Well, I’m pretty sure I’m preaching to the choir here, but we are talking about video games!!! This is a cultural revolution of our social lives! Video games represent modern life in a variety of settings, giving insight into our daily activities, social commentary, and personal interests. They are entertainment, they are artistic, they are a statement of our technological advancements.

Video games are both a social and personal medium. In the early days, arcade games were a magnet for people to challenge themselves and each other. It was my first real taste of competition against the worthy nemesis who would pip my high score every Friday after school. I hated LSK so much. And I also admired them.

At home, video games were a personal love. The collection of games available were (and still are) as much a reflection of contemporary interests as they have been on pop culture in general. Space Invaders, Pitfall, Donkey Kong—all games that I now associate with my brilliant and slightly exaggerated youth. The family Commodore 64 was as much a part of my life as the books I read and the movies I watched. If you are archiving movies and books, then you should also be archiving video games.

Image taken from ‘Stranger Things’ (Netflix)

Japan, considered the home of video games, has been archiving video games since 2011. The US Library of Congress has been collecting their games since at least 2006. The British Library joined in this movement around 2012. Australia is a little late to the party, but to be fair, they were probably watching the copyright kerfuffle taking place in the US before deciding whether or not it would be worth their while.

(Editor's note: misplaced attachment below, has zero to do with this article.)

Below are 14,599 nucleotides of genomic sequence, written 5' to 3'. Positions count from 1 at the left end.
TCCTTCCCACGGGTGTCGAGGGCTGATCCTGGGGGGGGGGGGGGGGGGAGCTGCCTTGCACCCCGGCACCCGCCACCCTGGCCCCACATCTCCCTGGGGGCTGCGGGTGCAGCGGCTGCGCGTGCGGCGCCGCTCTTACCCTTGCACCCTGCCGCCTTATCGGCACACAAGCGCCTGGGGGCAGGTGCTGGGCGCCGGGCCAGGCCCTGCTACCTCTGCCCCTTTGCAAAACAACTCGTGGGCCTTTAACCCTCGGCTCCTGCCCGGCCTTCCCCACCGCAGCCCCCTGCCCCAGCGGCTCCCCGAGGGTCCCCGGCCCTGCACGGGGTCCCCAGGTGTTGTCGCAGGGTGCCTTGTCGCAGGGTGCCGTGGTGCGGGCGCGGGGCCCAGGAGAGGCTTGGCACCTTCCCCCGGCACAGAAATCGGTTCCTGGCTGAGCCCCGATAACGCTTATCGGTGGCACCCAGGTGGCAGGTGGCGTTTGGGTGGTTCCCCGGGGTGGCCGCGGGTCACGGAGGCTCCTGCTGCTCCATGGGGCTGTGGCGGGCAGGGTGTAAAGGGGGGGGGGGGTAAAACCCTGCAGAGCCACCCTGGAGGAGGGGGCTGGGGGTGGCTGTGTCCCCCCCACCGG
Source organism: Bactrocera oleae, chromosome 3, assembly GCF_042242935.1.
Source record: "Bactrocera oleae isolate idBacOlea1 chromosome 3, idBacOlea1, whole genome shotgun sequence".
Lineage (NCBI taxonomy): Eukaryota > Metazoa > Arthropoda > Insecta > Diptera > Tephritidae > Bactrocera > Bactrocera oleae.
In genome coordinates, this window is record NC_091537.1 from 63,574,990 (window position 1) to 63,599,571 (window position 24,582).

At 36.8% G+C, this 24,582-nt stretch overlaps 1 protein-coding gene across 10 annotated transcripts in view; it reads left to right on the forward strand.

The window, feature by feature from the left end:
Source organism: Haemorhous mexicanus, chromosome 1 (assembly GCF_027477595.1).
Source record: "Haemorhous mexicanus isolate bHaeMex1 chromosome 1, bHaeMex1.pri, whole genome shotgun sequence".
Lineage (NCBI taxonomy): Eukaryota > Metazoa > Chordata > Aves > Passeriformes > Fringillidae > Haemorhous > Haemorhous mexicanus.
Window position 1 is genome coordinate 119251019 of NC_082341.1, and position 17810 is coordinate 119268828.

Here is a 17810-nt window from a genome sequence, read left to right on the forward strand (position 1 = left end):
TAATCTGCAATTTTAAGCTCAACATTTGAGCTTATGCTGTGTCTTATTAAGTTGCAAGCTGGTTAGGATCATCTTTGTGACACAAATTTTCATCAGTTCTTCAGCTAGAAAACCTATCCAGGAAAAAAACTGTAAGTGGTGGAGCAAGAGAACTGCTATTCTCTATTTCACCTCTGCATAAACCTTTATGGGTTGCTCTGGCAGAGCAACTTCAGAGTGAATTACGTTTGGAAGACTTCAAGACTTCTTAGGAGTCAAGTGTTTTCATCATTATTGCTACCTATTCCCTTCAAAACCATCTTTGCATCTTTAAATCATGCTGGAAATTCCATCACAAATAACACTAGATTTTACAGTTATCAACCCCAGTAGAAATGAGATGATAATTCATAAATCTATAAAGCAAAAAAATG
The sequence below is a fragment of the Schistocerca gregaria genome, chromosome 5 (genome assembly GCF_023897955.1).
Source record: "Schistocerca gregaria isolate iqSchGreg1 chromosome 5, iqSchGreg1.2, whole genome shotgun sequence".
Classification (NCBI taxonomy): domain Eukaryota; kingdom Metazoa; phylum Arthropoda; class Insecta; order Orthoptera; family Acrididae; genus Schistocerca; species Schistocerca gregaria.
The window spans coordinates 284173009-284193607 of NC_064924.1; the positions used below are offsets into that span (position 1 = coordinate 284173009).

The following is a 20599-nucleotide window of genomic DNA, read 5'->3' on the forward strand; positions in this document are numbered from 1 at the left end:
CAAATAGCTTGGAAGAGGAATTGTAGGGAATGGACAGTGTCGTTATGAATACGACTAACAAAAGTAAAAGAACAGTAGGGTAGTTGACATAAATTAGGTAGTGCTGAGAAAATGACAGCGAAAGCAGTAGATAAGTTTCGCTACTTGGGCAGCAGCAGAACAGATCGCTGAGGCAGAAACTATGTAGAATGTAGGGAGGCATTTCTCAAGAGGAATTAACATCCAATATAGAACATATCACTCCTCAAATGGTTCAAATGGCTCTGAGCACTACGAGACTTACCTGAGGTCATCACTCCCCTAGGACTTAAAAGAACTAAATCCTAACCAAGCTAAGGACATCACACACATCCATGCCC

What Video Games Will Australia Archive

Here’s the fun part. The National Film and Sound Archive of Australia (NFSA) has just announced they will be collecting games for archival preservation representing the cultural diversity and experience of all Australians. Being the most recent nation to start archiving their video games, it is a fresh look at which games they value right now and why.

The NFSA has listed eight (8) games to start off the collection:

  1. The Hobbit (Beam Software, 1982)
  2. Halloween Harry (Interactive Binary Illusions / Sub Zero Software, 1985/1993)
  3. Shadowrun (Beam Software, 1993)
  4. L.A. Noire (Team Bondi, 2011)
  5. Submerged (Uppercut Games, 2015)
  6. Hollow Knight (Tem Cherry, 2017)
  7. Florence (Mountains, 2018)
  8. Espire 1: VR Operative (Digital Lode, 2019)

I have played a grand total of five (5) of the games listed; my favorite will always be The Hobbit. What I love most about this list the amazing variance between art, presentation, style, and storytelling for each of these games. They have really put some thought into grabbing a bit of everything out there.

Graphics from the original ‘The Hobbit’ (1982) for C64

From now until March 9, 2020, Australians will have the opportunity to see these games and many others as part of the Game Masters: The Exhibition, currently on show in Canberra (ACT). The same exhibit showcased at the Powerhouse Museum in Sydney in 2013, so there is a fair chance it will continue around Australia. Stay tuned for more updates. Similar exhibitions have been shown across other nations around the world; eg. The Smithsonian American Art Museum had a national tour of The Art of Video Games from 2012 to 2016. Check your local news providers for events in your area.

In the meantime, what game would you nominate for archiving?